The drug will be a pill designed for a five day home treatment to stop the virus from causing major damage. Molnupiravir inhibits the replication of SARS-CoV-2, the causative agent of COVID-19.
Merck shared results from a phase 3 clinical trial studying 775 unvaccinated patients infected with confirmed cases of Covid-19. Merk enrolled almost 1,500 participants but the company said the FDA recommended stopping the trial early because of the positive results noted after an interim analysis was conducted.
Trial participants who received molnupiravir were hospitalized half as often as those treated with a placebo. Of the 385 patients treated with Merck’s antiviral, only 28 were hospitalized (7.3 percent). There were 53 hospitalizations from the 377 placebo-treated patients (14.1 percent). Eight of the control group patients, who were given placebos, died from Covid-19; none of the patients given molnupiravir died.
All patients were required to have at least one risk factor associated with poor disease outcome, according to a Merck press release. The company added that molnupiravir reduced the risk of hospitalization and/or death across all key subgroups and its effectiveness wasn’t affected by timing of symptom onset or underlying risk factors.
Molnupiravir was invented at Drug Innovations at Emory (DRIVE), LLC, a not-for-profit biotechnology company wholly owned by Emory University. The antiviral is being developed by Merck, in collaboration with Ridgeback Biotherapeutics. Ridgeback received an upfront payment from Merck and is eligible to receive contingent payments if certain developmental and regulatory approval milestones are met. Any profits from the collaboration will be split between the partners equally, according to Merck.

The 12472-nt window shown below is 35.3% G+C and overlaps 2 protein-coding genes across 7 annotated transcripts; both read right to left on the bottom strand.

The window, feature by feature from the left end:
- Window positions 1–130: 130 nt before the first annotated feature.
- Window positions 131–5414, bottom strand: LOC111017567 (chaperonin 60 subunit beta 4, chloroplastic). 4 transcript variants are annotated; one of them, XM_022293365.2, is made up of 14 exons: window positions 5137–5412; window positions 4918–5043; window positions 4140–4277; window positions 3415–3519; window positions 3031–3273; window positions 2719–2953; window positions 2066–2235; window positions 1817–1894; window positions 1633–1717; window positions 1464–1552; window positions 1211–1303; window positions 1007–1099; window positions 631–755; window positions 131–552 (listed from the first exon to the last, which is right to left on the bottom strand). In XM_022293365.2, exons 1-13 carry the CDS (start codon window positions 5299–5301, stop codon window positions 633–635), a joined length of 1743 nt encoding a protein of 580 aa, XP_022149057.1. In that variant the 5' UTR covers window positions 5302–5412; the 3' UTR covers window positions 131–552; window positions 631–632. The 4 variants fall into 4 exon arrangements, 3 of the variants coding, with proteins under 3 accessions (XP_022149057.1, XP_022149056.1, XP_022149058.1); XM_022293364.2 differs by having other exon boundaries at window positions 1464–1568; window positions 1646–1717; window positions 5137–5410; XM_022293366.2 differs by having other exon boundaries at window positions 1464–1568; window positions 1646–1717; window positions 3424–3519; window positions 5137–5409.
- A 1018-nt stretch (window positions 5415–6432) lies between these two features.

The big pharma company said it has been producing molnupiravir in anticipation of receiving EUA or full approval from the FDA and drug regulators in other countries, with almost 10 million doses expected by the end of this year.
Earlier this year, Merck entered contracted with the U.S. Government to supply around 1.7 million courses of molnupiravir to the U.S. government, upon EUA or approval from the FDA. The company also signed supply and purchase agreements for molnupiravir with other governments.
Merck CEO and President Robert M. Davis said, “With these compelling results, we are optimistic that molnupiravir can become an important medicine as part of the global effort to fight the pandemic,”
“With the virus continuing to circulate widely, and because therapeutic options currently available are infused and/or require access to a healthcare facility, antiviral treatments that can be taken at home to keep people with COVID-19 out of the hospital are critically needed,” said Wendy Holman, CEO of Ridgeback Biotherapeutics. “We are very encouraged by the results from the interim analysis and hope molnupiravir, if authorized for use, can make a profound impact in controlling the pandemic.”
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